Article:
Founded in 2002 by the financing arms of DaimlerChrysler, Ford, General Motors and Toyota, RouteOne isn’t taking recent moves by its competitors lightly. In fact, as they continue to move into its space, the technology provider is quietly impeding on theirs. This month, Mike Jurecki, president and CEO of RouteOne, discusses the company’s recent moves to expand its footprint in the Internet sales and used-vehicle space, actions he says are driven by market dynamics and not the need to match the play of its biggest competitors.

F&I: Is it me, or are things really heating up in the credit-platform arena?

Jurecki: Well, it’s never really cooled down. There’s always been a lot going on. We still continue to sign up lenders at a pretty rapid pace. Today, we have more than 400 lenders on our platform. Obviously, Open Dealer Exchange has entered the marketplace, and DealerTrack’s not sitting still. So, from our vantage point, it’s always been fairly competitive, and I don’t see that changing anytime soon.

F&I: What are your thoughts on DealerTrack paying $15 million to get GMAC on its credit platform?

Jurecki: Well, you certainly can’t blame DealerTrack for pursuing our owners. They’re all big accounts, and if I were them, I’d be doing the same thing. As for writing a $15 million check, well, that’s a pretty large amount of money. Commenting beyond that wouldn’t really be appropriate for RouteOne.

As for us, we’re coming off a record month in March and we’re going to continue to focus on growing our share of the business. Last year alone we grew our market share by 12 percentage points in the non-captive space, and we’re going to do everything we can to keep that number positive.

F&I: GMAC’s Tim Russi said one reason the company made itself available on DealerTrack was because it’s focused on the used-vehicle market. Do you expect that segment to play a big role this year?

Jurecki: Coming out of the recession, I think we’ll see the used-car market improve before the new-car market does. But I think things are going to level off at some point. Our footprint in the used-car market has historically been limited to stores associated with franchised dealerships. However, I think it’s important to note that approximately 50 percent of our applications are for used cars. Obviously, we have a number of finance sources that focus on that space, as well as the nearprime and subprime segments.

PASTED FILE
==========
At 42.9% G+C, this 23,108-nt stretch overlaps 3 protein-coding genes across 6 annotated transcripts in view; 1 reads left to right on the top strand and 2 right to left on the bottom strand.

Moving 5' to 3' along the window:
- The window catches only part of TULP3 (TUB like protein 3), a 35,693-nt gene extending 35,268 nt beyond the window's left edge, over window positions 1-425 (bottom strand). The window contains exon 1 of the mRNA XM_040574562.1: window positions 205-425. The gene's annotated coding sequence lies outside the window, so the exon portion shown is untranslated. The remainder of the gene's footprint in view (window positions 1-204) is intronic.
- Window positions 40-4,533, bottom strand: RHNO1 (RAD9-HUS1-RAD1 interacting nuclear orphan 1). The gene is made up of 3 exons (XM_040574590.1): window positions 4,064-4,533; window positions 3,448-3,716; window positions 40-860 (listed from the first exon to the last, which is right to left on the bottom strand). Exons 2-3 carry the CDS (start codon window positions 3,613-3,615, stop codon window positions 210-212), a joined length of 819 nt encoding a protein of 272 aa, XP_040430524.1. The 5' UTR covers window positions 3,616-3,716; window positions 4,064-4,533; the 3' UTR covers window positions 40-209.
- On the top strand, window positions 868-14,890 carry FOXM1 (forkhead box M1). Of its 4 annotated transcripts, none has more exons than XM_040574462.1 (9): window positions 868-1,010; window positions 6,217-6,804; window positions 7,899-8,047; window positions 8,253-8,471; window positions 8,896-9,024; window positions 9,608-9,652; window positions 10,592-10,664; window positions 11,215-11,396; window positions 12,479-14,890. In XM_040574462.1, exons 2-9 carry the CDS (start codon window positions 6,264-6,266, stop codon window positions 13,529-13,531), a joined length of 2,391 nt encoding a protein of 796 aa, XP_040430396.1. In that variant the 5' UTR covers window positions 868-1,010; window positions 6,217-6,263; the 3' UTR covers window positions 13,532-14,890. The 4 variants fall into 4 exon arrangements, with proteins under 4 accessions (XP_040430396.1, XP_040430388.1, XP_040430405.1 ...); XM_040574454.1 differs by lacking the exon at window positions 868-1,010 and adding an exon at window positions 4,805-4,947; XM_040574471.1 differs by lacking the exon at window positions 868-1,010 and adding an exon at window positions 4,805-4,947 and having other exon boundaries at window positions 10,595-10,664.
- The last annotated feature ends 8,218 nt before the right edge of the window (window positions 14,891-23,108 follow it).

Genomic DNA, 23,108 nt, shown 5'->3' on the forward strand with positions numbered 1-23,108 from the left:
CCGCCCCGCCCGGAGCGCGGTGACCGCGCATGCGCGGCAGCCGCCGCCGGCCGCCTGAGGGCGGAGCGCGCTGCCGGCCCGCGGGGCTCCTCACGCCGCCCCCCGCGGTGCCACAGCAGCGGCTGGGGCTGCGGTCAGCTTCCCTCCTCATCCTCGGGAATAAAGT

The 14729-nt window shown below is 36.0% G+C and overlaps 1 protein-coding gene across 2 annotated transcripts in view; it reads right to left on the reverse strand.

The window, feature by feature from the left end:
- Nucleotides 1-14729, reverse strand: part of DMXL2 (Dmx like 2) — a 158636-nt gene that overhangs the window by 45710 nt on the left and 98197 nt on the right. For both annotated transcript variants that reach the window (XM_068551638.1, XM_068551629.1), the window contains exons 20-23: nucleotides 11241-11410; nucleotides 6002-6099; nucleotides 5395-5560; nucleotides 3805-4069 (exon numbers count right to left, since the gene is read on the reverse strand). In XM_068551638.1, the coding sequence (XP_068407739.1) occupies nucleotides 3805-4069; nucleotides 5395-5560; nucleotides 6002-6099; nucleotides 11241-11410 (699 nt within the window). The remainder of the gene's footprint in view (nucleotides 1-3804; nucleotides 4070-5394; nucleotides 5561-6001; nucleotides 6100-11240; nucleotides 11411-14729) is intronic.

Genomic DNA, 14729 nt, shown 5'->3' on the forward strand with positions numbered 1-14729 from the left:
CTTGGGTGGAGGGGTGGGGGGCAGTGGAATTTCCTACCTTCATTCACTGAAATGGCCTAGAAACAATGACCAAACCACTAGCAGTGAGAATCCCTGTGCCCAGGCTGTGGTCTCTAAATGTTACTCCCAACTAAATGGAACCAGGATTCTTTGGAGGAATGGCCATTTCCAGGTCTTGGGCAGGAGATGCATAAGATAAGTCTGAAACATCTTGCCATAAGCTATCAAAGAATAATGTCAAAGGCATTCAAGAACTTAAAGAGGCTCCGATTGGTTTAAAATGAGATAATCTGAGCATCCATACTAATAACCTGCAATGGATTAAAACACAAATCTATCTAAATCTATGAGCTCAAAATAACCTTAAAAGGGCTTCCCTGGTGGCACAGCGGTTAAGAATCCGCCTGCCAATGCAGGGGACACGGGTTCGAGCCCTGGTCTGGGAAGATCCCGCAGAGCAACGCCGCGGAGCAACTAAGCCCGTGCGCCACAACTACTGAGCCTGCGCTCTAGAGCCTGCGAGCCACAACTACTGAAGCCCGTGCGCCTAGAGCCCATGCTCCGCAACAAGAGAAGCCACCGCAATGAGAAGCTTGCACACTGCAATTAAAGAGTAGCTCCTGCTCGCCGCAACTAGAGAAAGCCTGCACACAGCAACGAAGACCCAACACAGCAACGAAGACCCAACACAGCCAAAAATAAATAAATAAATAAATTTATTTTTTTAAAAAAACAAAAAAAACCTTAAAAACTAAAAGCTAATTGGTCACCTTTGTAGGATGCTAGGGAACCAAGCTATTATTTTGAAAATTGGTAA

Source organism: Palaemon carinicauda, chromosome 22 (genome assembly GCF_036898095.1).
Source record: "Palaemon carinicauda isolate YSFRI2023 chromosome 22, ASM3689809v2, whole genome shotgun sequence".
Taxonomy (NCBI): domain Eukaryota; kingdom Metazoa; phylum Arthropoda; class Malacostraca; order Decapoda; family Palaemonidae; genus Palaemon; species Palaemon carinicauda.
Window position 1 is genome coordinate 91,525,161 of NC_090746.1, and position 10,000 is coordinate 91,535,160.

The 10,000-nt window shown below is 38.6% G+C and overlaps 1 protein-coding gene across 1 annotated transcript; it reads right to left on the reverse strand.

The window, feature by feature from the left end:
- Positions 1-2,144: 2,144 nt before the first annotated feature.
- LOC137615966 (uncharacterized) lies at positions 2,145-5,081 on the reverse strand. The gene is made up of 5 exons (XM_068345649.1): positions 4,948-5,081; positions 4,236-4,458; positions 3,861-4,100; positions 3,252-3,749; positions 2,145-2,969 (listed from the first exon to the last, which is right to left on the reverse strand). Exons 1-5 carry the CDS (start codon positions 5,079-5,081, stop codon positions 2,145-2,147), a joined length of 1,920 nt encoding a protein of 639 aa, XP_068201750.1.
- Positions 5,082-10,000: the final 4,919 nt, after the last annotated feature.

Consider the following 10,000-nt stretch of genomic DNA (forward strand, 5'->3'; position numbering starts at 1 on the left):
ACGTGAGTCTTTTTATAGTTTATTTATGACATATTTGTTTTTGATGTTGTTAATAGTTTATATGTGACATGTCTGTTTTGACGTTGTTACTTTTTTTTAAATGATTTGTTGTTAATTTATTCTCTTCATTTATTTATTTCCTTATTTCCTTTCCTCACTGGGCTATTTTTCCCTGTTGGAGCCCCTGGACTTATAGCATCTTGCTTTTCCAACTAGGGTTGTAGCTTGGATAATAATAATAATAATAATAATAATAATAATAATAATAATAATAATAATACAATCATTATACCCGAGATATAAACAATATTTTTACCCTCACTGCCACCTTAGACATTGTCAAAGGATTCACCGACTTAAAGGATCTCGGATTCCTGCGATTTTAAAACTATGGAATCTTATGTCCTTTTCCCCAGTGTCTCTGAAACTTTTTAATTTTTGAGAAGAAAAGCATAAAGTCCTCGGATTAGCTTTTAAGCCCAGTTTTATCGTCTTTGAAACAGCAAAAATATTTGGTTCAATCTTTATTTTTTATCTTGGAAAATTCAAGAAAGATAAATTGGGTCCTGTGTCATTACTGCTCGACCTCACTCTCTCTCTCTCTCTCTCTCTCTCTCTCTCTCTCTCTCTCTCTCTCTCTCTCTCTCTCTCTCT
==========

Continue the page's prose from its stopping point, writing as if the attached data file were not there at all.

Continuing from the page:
F&I: You recently increased the number of nonprime and subprime finance sources on your platform with the addition of Nationwide Acceptance and Regional Acceptance. Were those announcements about matching the dynamics of the marketplace or the play of your competitors?

Jurecki: I wouldn’t say it was an effort to match them, as we’ve always aggressively pursued a full array of lenders. We’ve had AmeriCredit on for quite some time, as well as Capital One, Citi, Drive Financial, Wells Fargo, US Bank Special, Westlake, Condor, and Chase Custom.

As I said, we have played in the non-franchised space as well. However, I will tell you that we do see some opportunity to move more aggressively in that space than we have in the past. We definitely think we have the right set of lenders and the right service model to do that. And don’t forget, we have three platforms servicing that space that we supply the plumbing for: Finance Express, AppOne and NOWCOM. Historically, that’s how we’ve gone to market in that space, but we’re also considering a bigger footprint there as an individual player.